8. There is no mention of rockets in 1889. Presumably they had fallen out of favour by then. Most the accounts I've seen say that N/5 retained 2 rocket troughs although there is no mention of them so where they out with the battery with Chelmsford or left behind and lost at Isandlwana? If both N/5 and 11/7 batteries retained their rocket troughs where did the 3 troughs used by the ad-hoc Rocket battery in No.2 column come from? Also why given the number of "spare" men in the battery could N/5 not spare more than 1 man for the battery (meaning the 1/24th had to supply 8 infantrymen to make up the numbers)? Is this an indication of the low opinion held of the rocket troughs by the Royal Artillery?

9. There was only a scale of 2 carbines per gun, the rest of the crew being armed only with sabres, with even these being stored on the limbers and wagons apparently. It must have been desperate for the unarmed crews as they attempted to escape with little or no means of self defence. (I wonder if the battery's firepower would have been improved if they had left the guns behind and been armed with 132 Martini-Henry's instead)!

10. As an aside, time moves slowly and I was interested to note (as an infantry mortarman until last year) that some of the words of command - such as "prepare to mount", "mount" etc, in the manual are still in use today!

Apologies again for the rambling nature of the above, but hope some of it is of interest and would be grateful for feedback.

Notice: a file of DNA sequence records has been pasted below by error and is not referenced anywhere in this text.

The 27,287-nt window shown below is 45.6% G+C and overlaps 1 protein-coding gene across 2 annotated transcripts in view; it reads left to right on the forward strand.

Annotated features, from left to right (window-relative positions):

Regards

Phil.






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Julian Whybra



Posts : 2452
Join date : 2011-09-12

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PostSubject: Re: N/5 Battery RA at Isandlwana   N/5 Battery RA at Isandlwana EmptyTue Oct 20, 2020 12:29 pm

8.  The rocket troughs and rockets were found at Isandhlwana - see my Gunner Taylor essay.  They are also mentioned in Rothwell's list in the Narrative.
7. One was en route to the column but still in Natal.
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Julian Whybra



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PostSubject: Re: N/5 Battery RA at Isandlwana   N/5 Battery RA at Isandlwana EmptyThu Oct 22, 2020 2:29 pm

Herbie
Note this sentence from one of Harness's letters which will answer your question no. 2: “I left a large number of men in camp because I thought we were coming back in the evening, so took only about seven men to each gun”. (Letter from HARNESS to his young sister “Co”, Helpmekaar, 25th January 1879 - this can be read in Sonia Clarke's “Invasion of Zululand” p. 71)
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timothylrose



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Join date : 2013-09-07

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PostSubject: Re: N/5 Battery RA at Isandlwana   N/5 Battery RA at Isandlwana EmptyThu Oct 22, 2020 5:29 pm